leads with mounting criticism of Kenneth Starr, mincing no words in referring to "his probe into President Clinton's sex life." The Washington Post leads with the rise in doctors' disability insurance claims. The Los Angeles Times goes with the Clinton administration's desire to drop the annual process of certifying that Mexico and other nations are cooperating in the drug war in favor of setting up an international anti-drug alliance that such countries would join. The New York Times lead states that the "consumer" health-care laws (the scare-quotes are supplied by the Times) being discussed in state capitals tend to focus more on protecting "the incomes, jobs and turf of the health-care system's biggest and richest vested interests," namely, specialist physicians and managed-care plans.
Doctors used to be among the most dependable workers in America, but according to the WP, they've been leaving their jobs to collect disability benefits in such high numbers that insurers now view them as in the same claim risk echelon as grocery cashiers and bank tellers, and even riskier than shipping clerks and traveling salesmen. Not to mention far below lawyers, accountants and engineers. The most likely explanation: stress and unhappiness brought on by the widespread advent of managed care. As a result, disability premiums for docs are up big-time: one big insurer is charging nearly 25 percent more than just last summer.
USAT's off-lead states that "the Clinton administration began making the case for military action against Iraq to a U.S. audience Sunday.." That "began" is a little unfair, isn't it? The paper goes on to point out that Congress, which began a week's recess Friday, left without passing a resolution authorizing force. Isn't this a rather telling demonstration of Congress' priorities? Hmmm...what should I do: Decide on whether or not to go to war or...take a vacation?
The NYT front discusses some of the events that could affect the timing of any military action against Iraq. Chief among them: moon phases (stealth aircraft are easier to eyeball under a full moon), Parents' Weekend at Stanford (President Clinton and Hillary are scheduled to go, and that's not the best place to conduct a war from), and the Olympics (there's an international convention that nations refrain from war during the Games).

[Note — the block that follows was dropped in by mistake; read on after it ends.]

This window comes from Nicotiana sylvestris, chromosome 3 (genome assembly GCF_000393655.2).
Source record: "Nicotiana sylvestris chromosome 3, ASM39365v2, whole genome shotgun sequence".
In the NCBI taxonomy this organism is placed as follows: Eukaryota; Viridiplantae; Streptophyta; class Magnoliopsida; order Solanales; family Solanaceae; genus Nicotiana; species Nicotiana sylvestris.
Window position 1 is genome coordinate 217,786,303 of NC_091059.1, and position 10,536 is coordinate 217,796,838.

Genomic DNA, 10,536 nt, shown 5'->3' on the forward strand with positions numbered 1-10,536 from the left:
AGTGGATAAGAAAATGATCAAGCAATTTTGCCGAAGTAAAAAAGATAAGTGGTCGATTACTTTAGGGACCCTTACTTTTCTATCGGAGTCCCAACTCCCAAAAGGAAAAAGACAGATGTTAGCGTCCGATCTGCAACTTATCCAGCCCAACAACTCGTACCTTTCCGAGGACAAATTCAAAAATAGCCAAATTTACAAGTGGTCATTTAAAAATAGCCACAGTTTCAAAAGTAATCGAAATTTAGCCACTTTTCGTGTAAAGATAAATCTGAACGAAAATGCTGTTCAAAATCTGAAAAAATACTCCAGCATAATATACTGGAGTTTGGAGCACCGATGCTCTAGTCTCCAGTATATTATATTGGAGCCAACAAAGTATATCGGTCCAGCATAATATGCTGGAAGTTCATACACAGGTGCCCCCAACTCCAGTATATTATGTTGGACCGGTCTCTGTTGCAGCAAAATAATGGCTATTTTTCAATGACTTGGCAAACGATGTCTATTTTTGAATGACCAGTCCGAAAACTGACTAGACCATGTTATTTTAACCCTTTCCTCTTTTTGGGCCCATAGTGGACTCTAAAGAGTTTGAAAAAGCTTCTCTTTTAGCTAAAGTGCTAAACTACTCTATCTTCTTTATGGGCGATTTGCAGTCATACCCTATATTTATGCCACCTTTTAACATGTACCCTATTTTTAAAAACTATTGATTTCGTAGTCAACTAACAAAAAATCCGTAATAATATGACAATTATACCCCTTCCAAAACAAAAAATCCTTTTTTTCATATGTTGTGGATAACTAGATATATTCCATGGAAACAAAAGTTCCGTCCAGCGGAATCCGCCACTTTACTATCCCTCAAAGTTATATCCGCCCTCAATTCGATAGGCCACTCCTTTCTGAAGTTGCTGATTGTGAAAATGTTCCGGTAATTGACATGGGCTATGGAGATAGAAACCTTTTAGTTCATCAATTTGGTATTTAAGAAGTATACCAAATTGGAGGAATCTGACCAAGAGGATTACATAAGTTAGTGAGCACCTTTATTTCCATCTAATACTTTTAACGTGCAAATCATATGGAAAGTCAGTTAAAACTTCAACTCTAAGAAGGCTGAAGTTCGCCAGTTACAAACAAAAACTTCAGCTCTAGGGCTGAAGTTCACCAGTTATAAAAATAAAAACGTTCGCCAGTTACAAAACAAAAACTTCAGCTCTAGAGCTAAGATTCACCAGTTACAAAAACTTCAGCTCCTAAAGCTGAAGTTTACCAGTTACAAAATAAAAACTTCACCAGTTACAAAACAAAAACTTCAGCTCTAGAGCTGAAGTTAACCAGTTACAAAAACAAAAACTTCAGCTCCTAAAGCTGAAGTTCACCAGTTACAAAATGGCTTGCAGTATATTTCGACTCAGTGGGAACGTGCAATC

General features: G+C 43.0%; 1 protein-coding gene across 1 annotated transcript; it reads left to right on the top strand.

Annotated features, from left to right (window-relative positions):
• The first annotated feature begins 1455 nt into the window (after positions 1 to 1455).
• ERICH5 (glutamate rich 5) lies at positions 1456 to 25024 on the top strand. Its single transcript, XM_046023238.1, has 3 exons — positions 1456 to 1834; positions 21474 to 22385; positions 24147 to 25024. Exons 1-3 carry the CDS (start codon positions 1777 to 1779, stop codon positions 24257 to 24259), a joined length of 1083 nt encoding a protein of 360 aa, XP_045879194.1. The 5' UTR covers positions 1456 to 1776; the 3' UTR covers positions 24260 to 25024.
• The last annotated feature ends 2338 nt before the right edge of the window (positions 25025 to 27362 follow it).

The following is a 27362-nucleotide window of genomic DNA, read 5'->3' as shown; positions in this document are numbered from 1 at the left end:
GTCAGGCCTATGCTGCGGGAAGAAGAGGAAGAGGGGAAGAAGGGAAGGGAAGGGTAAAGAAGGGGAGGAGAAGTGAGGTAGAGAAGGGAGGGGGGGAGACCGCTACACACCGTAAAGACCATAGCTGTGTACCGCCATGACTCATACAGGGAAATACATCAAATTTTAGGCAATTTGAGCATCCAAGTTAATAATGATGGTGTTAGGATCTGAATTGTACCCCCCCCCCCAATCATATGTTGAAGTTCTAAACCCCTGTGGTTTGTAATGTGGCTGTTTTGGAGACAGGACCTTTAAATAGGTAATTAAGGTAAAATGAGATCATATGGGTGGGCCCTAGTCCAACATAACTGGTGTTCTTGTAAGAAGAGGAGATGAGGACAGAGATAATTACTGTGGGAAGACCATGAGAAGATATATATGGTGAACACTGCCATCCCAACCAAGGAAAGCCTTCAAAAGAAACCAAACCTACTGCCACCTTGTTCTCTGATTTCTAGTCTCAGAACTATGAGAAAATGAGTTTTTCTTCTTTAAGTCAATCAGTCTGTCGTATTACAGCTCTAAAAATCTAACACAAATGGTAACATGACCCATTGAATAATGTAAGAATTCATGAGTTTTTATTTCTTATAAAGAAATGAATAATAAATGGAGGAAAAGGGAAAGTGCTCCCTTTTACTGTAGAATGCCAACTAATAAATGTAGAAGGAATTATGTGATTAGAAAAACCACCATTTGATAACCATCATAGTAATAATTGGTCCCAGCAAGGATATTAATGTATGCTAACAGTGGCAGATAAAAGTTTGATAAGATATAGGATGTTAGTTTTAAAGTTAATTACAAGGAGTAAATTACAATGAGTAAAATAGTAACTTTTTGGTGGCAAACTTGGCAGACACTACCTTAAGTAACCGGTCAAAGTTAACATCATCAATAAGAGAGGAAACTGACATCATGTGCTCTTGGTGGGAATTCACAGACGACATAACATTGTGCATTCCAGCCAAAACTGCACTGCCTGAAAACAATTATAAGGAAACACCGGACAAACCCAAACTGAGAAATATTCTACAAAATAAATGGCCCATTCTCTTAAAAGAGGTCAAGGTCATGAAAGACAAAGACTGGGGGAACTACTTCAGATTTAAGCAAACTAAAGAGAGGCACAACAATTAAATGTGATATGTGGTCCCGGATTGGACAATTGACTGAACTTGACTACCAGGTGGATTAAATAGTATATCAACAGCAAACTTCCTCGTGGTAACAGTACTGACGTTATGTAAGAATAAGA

USAT reports that, as part of his pitch on a Sunday "This Week" shot, Secretary of Defense Cohen showed a photo of a Kurdish woman and child killed by Iraqi chemical weapons. Yet a front-page piece by LAT Middle East expert Robin Wright states that in the eyes of some U.S. intelligence experts, the U.S. knew the intelligence it supplied to Iraq in the 80s (during its war with Iran) would be used to develop chemical weapons plans.
The LAT front also brings word of anti-paparazzi legislation about to be introduced by Sen. Dianne Feinstein. The "Personal Privacy Protection Act" (it sounded better than the "Alec Baldwin Should Be Able To Punch Out Photographers" Act) would, says the paper, preserve the right to photograph celebrities in public, but would crack down on actions that could jeopardize safety. This is a fine example of what Slate deputy editor Jack Shafer has called a therapeutic law: it accomplishes nothing, except perhaps to make us feel good via the illusion of accomplishing something. Really, how many examples are there of paparazzi endangering (as opposed to merely inconveniencing) celebrities? Princess Di's death turned out not to be one--it was drunk driving. The LAT lead mentions a mob of photographers outside Monica's house waiting for a glimpse, but again, where's the safety issue there? The paper also mentions Arnold Schwarzenegger and Maria Shriver being cut off in traffic by videographers, but that just gets at the redundancy of the law: reckless driving is already against the law, as is trespassing on somebody's doorstep. "Today's Papers" suspects that Sen. Feinstein gets all this, but can also do the math: a bill protecting the rights of Arnold and Alec means serious donations.
Saddam's complaint that has led to the current impasse is that the U.N. weapons inspectors are U.S. spies. And yet on the WP's front, R. Jeffrey Smith makes the point that if U.S. military planners do attack Iraq, they will be drawing in part on data about Iraqi capabilities and targets collected by the U.N. teams.
On Sunday, the NYT used the Bill-Gates-pie-in-the-face incident as a springboard for a "Week in Review" thumbsucker about the history of food as a weapon. It wasn't enough to have the de rigeur mention of James Cagney grapefruiting Mae Clark. There were also references to the Peloponnesian war, the Irish Rebellion, Bismarck, and the siege of Leningrad. But most special, however, was this passage: "A pie in the face, it's Soupy Sales stuff," said Andrew Smith, who teaches culinary history at the New School for Social Research."